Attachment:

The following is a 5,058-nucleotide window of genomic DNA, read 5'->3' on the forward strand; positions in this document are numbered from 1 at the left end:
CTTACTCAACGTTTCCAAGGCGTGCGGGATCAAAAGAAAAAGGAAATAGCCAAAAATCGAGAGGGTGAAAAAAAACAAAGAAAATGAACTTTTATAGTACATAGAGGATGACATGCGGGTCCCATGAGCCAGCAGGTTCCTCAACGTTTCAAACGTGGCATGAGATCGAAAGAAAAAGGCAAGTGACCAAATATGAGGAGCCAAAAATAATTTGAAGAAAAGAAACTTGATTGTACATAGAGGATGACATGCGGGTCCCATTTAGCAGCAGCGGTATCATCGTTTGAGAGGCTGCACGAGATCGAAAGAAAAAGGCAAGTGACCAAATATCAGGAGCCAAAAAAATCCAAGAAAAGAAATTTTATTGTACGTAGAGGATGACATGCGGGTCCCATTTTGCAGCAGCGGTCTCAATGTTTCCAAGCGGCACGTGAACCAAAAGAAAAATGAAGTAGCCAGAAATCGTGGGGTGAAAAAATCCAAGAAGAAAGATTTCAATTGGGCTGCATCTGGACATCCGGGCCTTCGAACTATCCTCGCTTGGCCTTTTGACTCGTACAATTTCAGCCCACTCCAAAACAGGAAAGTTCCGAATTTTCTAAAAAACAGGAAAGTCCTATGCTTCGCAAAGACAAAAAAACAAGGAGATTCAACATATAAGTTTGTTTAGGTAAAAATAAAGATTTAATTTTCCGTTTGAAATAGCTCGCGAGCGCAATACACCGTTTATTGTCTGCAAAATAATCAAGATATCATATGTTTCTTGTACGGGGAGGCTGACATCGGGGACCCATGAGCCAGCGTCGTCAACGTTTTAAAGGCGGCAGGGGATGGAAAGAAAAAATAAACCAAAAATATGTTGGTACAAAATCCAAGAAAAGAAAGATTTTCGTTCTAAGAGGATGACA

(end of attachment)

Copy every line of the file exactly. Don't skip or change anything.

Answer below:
The following is a 5,058-nucleotide window of genomic DNA, read 5'->3' on the forward strand; positions in this document are numbered from 1 at the left end:
CTTACTCAACGTTTCCAAGGCGTGCGGGATCAAAAGAAAAAGGAAATAGCCAAAAATCGAGAGGGTGAAAAAAAACAAAGAAAATGAACTTTTATAGTACATAGAGGATGACATGCGGGTCCCATGAGCCAGCAGGTTCCTCAACGTTTCAAACGTGGCATGAGATCGAAAGAAAAAGGCAAGTGACCAAATATGAGGAGCCAAAAATAATTTGAAGAAAAGAAACTTGATTGTACATAGAGGATGACATGCGGGTCCCATTTAGCAGCAGCGGTATCATCGTTTGAGAGGCTGCACGAGATCGAAAGAAAAAGGCAAGTGACCAAATATCAGGAGCCAAAAAAATCCAAGAAAAGAAATTTTATTGTACGTAGAGGATGACATGCGGGTCCCATTTTGCAGCAGCGGTCTCAATGTTTCCAAGCGGCACGTGAACCAAAAGAAAAATGAAGTAGCCAGAAATCGTGGGGTGAAAAAATCCAAGAAGAAAGATTTCAATTGGGCTGCATCTGGACATCCGGGCCTTCGAACTATCCTCGCTTGGCCTTTTGACTCGTACAATTTCAGCCCACTCCAAAACAGGAAAGTTCCGAATTTTCTAAAAAACAGGAAAGTCCTATGCTTCGCAAAGACAAAAAAACAAGGAGATTCAACATATAAGTTTGTTTAGGTAAAAATAAAGATTTAATTTTCCGTTTGAAATAGCTCGCGAGCGCAATACACCGTTTATTGTCTGCAAAATAATCAAGATATCATATGTTTCTTGTACGGGGAGGCTGACATCGGGGACCCATGAGCCAGCGTCGTCAACGTTTTAAAGGCGGCAGGGGATGGAAAGAAAAAATAAACCAAAAATATGTTGGTACAAAATCCAAGAAAAGAAAGATTTTCGTTCTAAGAGGATGACA